Berkeley continues: “I cannot remember the exact year that the ‘prepared for’ stops were installed, but I acted as a driver for the ancient Mr Coates of Oxford and his grandson assistant (who did not have a licence).  I drove to their works in Oxford, collected their van, drove to collect pipes etc from makers or sellers (the pipes used for the completion were second hand), delivered them to Stratton, took the van back to Oxford and then collected my car and drove home.  I had not long passed my driving text and was a student at Sutton Bonington at the time.  It must have been the summer of 1963.  Bramwell (William Charles Bramwell Hill, PM preacher) was responsible for getting together the money for the completion.

    The ‘prepared for’ stops had been initially blanked off on the stop jambs with a black cone and central button.  The missing stop knobs were found in a box inside the organ, left from thirty years before.

    I am sure I played at the reopening recital, which included Boelmann’s Gothic Suite.  The Orpheus Choir also took part.  I think I have a copy of the programme somewhere.  I vividly remember the Dulciana pipes being installed at 5pm on the day of the concert, and not properly painted until later.

    The action was never very prompt, and had an unfortunate habit of fluttering under repeated chords.  Some of the pedal notes refused to work (possibly because Aunt Lou Miller never used those nearer the top of the pedal board).  Eventually the trustees were persuaded to get the action sorted out.  Unfortunately they used someone who did not know much about the unusual type of pneumatic action used by Coates.  This made things worse, so that the organ became virtually unplayable.  In the early 1990s I persuaded the Kent firm of F H Browne and Sons, which had just rebuilt my Harrison organ in St Leonard’s Hythe, to put things right.  Their conclusion was that it would be cheaper to remove the damaged pneumatic action and replace it with modern electro-pneumatic action, which they did.  This also allowed the installation of some thumb pistons which were adjustable.  I think a Swell Octave coupler was added as well.  Also the non-standard pedal board was replaced with a standard size one they happened to have in stock. I think that the blower was also replaced – the original was very noisy.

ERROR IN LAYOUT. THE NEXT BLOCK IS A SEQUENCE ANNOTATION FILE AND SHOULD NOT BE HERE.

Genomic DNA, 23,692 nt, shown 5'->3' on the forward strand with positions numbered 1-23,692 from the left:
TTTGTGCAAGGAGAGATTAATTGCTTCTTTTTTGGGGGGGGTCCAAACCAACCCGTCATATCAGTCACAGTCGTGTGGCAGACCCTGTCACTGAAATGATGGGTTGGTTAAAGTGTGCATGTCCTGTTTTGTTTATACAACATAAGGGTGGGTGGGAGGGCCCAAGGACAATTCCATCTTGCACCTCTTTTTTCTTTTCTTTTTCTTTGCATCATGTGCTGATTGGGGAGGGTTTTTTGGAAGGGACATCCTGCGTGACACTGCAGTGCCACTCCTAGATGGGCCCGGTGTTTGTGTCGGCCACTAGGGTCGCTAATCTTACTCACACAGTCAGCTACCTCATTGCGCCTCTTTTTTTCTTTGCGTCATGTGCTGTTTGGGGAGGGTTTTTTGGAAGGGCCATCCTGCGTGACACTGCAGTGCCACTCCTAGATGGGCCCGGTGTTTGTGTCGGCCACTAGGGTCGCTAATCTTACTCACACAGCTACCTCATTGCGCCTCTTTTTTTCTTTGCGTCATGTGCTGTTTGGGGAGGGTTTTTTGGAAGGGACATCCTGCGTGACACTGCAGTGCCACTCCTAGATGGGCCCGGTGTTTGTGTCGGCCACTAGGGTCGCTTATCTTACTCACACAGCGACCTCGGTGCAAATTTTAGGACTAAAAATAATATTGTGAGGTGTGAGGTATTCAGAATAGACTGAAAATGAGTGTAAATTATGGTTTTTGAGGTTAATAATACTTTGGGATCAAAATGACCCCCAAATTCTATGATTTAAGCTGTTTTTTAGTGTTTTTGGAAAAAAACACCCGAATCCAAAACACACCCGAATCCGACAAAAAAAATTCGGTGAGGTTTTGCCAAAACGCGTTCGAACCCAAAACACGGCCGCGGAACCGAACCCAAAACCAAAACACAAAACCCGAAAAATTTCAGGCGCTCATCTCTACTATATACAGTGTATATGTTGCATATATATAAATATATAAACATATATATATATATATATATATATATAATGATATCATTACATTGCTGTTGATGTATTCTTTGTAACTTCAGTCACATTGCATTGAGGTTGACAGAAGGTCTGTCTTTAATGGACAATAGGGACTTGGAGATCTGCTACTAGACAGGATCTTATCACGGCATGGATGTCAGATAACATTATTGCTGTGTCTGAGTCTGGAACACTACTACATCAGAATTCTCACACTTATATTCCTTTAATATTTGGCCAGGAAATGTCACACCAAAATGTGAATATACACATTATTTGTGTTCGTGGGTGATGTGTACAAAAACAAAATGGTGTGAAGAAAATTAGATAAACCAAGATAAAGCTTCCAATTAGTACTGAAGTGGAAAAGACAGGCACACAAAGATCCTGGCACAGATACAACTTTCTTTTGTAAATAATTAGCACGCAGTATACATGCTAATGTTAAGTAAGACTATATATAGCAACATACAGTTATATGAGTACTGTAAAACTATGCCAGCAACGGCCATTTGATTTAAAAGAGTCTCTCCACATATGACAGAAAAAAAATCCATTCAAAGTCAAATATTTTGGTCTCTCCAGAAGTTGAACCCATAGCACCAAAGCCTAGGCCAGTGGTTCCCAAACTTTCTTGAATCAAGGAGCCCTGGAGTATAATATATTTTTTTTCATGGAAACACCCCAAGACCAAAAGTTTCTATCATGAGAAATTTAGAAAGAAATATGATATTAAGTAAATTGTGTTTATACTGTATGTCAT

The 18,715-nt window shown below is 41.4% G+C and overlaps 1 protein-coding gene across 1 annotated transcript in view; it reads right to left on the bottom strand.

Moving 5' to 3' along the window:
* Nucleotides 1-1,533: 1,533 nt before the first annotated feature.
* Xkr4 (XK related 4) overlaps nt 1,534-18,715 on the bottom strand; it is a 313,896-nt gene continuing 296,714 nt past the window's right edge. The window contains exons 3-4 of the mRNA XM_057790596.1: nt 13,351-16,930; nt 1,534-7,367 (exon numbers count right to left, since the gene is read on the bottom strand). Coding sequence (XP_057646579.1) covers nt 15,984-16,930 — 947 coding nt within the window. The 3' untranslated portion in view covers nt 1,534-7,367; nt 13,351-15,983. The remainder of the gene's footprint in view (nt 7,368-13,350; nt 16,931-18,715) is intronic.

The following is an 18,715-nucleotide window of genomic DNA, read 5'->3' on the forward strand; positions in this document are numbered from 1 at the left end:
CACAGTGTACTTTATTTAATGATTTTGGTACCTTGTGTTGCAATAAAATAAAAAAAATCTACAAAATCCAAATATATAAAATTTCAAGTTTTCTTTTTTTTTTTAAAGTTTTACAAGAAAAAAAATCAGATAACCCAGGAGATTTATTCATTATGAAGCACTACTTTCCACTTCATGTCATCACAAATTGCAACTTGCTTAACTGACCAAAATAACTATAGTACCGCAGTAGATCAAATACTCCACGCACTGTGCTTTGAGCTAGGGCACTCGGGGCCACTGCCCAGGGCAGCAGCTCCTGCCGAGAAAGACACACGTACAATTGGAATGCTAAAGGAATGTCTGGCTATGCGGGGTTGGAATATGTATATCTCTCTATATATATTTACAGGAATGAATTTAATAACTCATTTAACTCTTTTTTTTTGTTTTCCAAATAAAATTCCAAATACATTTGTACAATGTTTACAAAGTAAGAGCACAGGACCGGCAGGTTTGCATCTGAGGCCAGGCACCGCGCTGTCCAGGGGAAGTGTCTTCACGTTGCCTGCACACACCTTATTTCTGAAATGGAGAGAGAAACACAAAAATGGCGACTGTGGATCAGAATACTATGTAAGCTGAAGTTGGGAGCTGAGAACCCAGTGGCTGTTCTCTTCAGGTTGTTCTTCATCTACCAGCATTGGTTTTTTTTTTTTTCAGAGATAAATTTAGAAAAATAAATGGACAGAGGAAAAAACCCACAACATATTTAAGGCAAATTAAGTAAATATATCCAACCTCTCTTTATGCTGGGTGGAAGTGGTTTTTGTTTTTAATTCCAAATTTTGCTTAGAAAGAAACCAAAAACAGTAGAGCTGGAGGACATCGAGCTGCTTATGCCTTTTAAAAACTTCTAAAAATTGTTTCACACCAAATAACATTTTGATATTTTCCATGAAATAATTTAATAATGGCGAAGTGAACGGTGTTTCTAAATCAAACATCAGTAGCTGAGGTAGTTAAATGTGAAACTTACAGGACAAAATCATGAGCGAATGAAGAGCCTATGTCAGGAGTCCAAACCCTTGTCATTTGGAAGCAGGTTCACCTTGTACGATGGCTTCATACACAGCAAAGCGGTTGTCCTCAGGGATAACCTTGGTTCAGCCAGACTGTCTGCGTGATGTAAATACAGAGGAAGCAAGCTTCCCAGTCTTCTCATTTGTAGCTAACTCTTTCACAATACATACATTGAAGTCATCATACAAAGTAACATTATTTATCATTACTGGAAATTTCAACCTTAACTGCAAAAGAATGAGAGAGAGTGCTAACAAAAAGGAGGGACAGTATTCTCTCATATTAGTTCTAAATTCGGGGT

Frances (Miss Frances Hill) paid for the rebuild – I seem to remember it cost £14,000 – but mother may have made a token contribution too.

    On organists, Aunt Lou (Mrs WG Miller, the former Miss Louisa Hill born 1881) had originally played the American organ but was sent on some lessons to learn how to play the pipe organ.  I do not remember her using the horn stop very much at all.  In fact, when I sang in the choir as a boy (up to 1958, when aged 14 I became organist at Sanford St Congregational Church) I recall that she hardly ever changed stops.  Pedal notes were very occasional special effects. And she left out thirds in chords if they were inconvenient, which made hymn playovers a pain at times.  There was the classic situation when, at a Sunday School Anniversary services, she accused Howard Hill, who was conducting, of not having been in his place that morning.  The truth was that he had been, but she had not looked once!  So much for following a beat.

    I think that she withdrew (through illness) during my time at Stanford Street; she was certainly playing regularly in 1958 but mother (Doris Hill) had taken over by 1963.  I think she was still playing in her late 80s, which would have been about 2000?”

    By Christopher Hill (07/05/2014)